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Mount Nebo (Arabic: جبل نيبو Jabal Nībū; Hebrew: הַר נְבוֹ Har Nevo) is an elevated ridge in Jordan, approximately 817 meters (2680 feet) above sea level, mentioned in the Bible as the place where Moses was granted a view of the Promised Land that he would never enter. The view from the summit provides a panorama of the Holy Land and, to the north, a more limited one of the valley of the River Jordan. The West Bank city of Jericho is usually visible from the summit, as is Jerusalem on a very clear day.
According to the final chapter of Deuteronomy, Moses ascended Mount Nebo to view the Land of Israel: And Moses went up from the plains of Moab to Mount Nebo, the top of Pisgah, which is opposite Jericho.
According to Christian tradition, Moses was buried on the mountain, although his place of burial is not specified. Some Islamic traditions also stated the same, although there is a grave of Moses located at Maqam El-Nabi Musa which lies 11 km (6.8 mi) south of Jericho and 20 km (12 mi) east of Jerusalem in the Judean wilderness. Scholars continue to dispute whether the mountain currently known as Nebo is the same as the mountain referred to in the Torah.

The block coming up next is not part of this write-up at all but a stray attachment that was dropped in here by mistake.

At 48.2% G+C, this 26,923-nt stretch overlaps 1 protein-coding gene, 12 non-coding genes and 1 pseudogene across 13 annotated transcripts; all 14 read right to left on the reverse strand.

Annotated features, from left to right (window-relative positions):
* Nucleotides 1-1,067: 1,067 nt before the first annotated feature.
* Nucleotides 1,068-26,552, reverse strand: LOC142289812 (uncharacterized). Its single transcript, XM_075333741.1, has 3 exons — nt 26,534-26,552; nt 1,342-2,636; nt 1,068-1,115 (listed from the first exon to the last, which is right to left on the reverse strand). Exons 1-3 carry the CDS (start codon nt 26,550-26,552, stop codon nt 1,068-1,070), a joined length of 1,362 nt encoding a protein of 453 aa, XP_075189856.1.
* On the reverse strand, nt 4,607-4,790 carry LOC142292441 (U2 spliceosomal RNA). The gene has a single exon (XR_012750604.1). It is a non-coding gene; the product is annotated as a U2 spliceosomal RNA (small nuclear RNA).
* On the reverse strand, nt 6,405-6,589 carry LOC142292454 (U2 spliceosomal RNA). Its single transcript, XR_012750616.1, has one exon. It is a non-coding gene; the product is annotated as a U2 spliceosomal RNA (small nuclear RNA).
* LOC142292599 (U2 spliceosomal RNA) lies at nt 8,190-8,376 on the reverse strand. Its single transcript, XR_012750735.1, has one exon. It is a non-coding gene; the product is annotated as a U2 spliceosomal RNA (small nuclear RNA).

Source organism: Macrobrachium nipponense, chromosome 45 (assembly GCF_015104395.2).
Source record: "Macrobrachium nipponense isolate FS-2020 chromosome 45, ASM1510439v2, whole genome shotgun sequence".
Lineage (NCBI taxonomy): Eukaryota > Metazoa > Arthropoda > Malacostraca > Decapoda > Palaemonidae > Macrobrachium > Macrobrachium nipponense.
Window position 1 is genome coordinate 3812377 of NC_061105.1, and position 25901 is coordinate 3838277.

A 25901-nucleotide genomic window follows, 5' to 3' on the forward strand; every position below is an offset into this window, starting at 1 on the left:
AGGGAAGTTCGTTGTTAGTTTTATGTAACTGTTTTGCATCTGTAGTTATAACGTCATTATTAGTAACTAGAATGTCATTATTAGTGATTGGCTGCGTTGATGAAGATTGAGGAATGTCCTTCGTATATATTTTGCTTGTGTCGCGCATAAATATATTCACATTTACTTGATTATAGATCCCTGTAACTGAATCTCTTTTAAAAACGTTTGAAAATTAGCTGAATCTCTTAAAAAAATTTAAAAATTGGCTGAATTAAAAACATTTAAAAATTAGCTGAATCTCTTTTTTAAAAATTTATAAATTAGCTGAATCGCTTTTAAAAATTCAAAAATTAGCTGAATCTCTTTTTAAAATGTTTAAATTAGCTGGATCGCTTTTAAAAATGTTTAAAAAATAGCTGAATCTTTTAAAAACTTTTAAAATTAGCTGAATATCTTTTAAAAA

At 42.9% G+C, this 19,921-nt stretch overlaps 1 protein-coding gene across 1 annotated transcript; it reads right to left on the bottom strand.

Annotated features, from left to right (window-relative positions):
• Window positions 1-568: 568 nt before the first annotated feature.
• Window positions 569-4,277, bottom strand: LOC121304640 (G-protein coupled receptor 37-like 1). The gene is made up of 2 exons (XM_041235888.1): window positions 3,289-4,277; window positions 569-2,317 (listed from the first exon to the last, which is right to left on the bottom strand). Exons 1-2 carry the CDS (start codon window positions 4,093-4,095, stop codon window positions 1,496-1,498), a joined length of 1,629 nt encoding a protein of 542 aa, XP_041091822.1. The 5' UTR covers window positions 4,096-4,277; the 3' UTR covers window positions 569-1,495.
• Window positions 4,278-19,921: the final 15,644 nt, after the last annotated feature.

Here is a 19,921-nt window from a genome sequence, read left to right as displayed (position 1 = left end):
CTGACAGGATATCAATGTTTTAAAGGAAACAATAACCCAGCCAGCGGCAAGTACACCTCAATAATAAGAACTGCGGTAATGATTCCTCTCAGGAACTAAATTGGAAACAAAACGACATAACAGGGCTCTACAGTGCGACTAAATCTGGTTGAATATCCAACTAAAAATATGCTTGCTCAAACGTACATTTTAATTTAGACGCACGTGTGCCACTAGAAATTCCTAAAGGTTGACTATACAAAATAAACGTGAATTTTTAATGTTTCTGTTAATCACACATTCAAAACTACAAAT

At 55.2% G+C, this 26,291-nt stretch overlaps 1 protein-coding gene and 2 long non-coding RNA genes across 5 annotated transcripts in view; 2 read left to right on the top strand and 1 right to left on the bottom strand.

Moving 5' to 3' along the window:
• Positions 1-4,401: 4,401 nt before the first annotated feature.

The serpentine cross sculpture (the Brazen Serpent Monument) atop Mount Nebo was created by Italian artist Giovanni Fantoni. It is symbolic of the bronze serpent created by Moses in the wilderness (Numbers 21:4–9) and the cross upon which Jesus was crucified (John 3:14).
On the highest point of the mountain, Syagha, the remains of a church and monastery were discovered in 1933. The church was first constructed in the second half of the 4th century to commemorate the place of Moses' death. The church design follows a typical basilica pattern. It was enlarged in the late fifth century A.D. and rebuilt in A.D. 597. The church is first mentioned in an account of a pilgrimage made by a lady Aetheria in A.D. 394. Six tombs have been found hollowed from the natural rock beneath the mosaic-covered floor of the church. In the modern chapel presbytery, built to protect the site and provide worship space, can be seen remnants of mosaic floors from different periods. The earliest of these is a panel with a braided cross presently placed on the east end of the south wall.
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